Bloomvale Home by Joan Michelson is a new chapbook to be launched on 30 November at Hornsey Library, Haringey Park, London N89JA 5:30 -6:45pm
Joan will be reading and there’s the added bonus of flute performance by Katy Bircher.
Joan’s publications were primarily essays, reviews and fiction before she turned to poetry in 1998. Her chapbook, Letting in the Light, won the Editor’s Prize, Poetic Matrix Publishers, California, 2002. Her first full collection, Toward the Heliopause, was published by Mad Jock Publishers, Liverpool, 2007, and in an updated edition, Poetic Matrix Publishers, USA, 2011. In 2010, the collection appeared in Eng/Rom translation in the online journal of the University of Bucharest’s MTTLC project
Once a week Dr Borrisov flies
Boston-Newark for a day of teaching.
Never mind that she’s eighty-nine.
She loves her work. This is how she lives.
When her life ends, it’s swift. Two nights
she paces the corridors of Bloomvale Home.
She stops at her own door. Farewell to furniture
and she walks on. She sees no future. The surgeon
poopoos her worry. He tells her only last week,
he removed a tumour from a man of ninety-four.
It makes no difference. Rose does not recover.
Her daughter passes on her lumber pillow
to Professor Charles on the floor below.
The professor takes the pillow everywhere
until, like Dr. Borrisov, one day it disappears.
from Bloomvale Home, “Eva Borrisov’ first published by ‘Intima: A Journal of Narrative Medicine’ autumn issue 2015
Both in wheelchairs pushed by helpers,
the Dulings, new arrivals to the Home,
are delivered to the table for breakfast.
Where have they come from? Rosie seems
to know but in her mouth words stop.
She says, her voice up, then down, ‘Oh well.’
She turns to look at Dan, ‘Where DID we live?’
He says, ‘We didn’t always live in Framingham.
Remember Cresskill?’ He softens, ‘Sweetie, Rosie.’
This time her voice reverses, down, then up.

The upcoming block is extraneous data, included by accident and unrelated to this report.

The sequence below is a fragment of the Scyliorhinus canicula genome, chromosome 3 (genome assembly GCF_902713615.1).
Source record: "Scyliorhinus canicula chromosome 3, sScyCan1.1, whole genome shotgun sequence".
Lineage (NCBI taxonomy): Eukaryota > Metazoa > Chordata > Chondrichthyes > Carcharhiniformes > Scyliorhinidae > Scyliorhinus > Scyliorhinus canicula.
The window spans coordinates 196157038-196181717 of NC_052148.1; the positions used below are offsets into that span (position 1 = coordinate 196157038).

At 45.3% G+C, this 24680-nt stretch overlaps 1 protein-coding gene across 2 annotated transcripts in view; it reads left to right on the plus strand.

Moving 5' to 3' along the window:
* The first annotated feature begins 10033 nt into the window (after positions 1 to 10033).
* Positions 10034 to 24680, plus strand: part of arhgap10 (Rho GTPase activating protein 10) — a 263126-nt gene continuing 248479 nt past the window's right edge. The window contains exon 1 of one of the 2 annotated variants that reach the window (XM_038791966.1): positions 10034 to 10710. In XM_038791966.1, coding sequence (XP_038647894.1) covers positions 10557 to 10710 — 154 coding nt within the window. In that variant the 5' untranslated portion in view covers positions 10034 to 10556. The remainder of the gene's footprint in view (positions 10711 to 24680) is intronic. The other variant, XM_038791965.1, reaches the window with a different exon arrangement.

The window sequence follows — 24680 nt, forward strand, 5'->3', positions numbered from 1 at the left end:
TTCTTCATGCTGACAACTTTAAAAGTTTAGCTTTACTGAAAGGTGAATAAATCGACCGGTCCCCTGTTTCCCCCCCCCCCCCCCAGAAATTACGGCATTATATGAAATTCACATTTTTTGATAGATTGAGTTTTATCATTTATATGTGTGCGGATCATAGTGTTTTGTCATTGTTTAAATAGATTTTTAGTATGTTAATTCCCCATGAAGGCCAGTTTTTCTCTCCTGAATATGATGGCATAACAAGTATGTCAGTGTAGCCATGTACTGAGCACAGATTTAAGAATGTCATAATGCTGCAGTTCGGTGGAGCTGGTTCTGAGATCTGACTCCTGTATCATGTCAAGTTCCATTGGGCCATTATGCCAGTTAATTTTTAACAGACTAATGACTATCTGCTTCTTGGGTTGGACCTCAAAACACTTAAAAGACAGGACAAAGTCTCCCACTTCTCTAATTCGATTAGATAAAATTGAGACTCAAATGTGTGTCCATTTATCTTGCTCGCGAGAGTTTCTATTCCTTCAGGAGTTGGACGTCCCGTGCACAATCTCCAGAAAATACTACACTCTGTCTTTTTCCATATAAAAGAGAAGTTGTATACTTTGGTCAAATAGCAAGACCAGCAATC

She says, ‘Uh huh?’ And she grins – lopsided.
Someone asks what happened to their house.
He says, ‘We sold the house.’ She says, ‘I thought
it was a rental.’ Then he adopts her words
as if she’s the one who knows what’s true
and he’s the one who’s more confused.
He corrects himself, ‘It was a rental.’
When he’s finished eating, he taps her wrist.
‘Ready? Rosie?’ He tells the table that they’re off.
He smiles broadly. ‘We’ve had our scrambled eggs.
And our bacon’ (although there was no bacon)
‘and our toast. Everything is just dandy.’
He turns to Rosie. “Sweetie, we’re going home.
Remember? 3-G. Second floor south.’
Most days they leave in a parade of two.
But sometimes, like wind that brings the outside in,
their son Matt arrives. He sits with coffee,
making conversation until they’re ready.
Then he stands his father on his feet,
takes his father’s hands and places them
on Rosie’ chair so Dan can wheel her out.
At this the past takes hold. Again he is
Principal of Cresskill Elementary School.
He nods and smiles, then addresses the table
to end with a charming quip. Matt smiles.
Rosie, who’s turned her head to look, claps.
published by ‘The Journal’ issue 54, 2015
Joan Michelson, originally from Boston, Massachusetts, lives in London. She holds a BA Honours Degree in Literature from Brandeis University, an MFA in Creative Writing from Columbia University and an MA in American Studies from University of Sussex. From 1980-2003, she was Senior Lecturer, Head of Creative Writing and Holocaust Literature, at the University of Wolverhampton.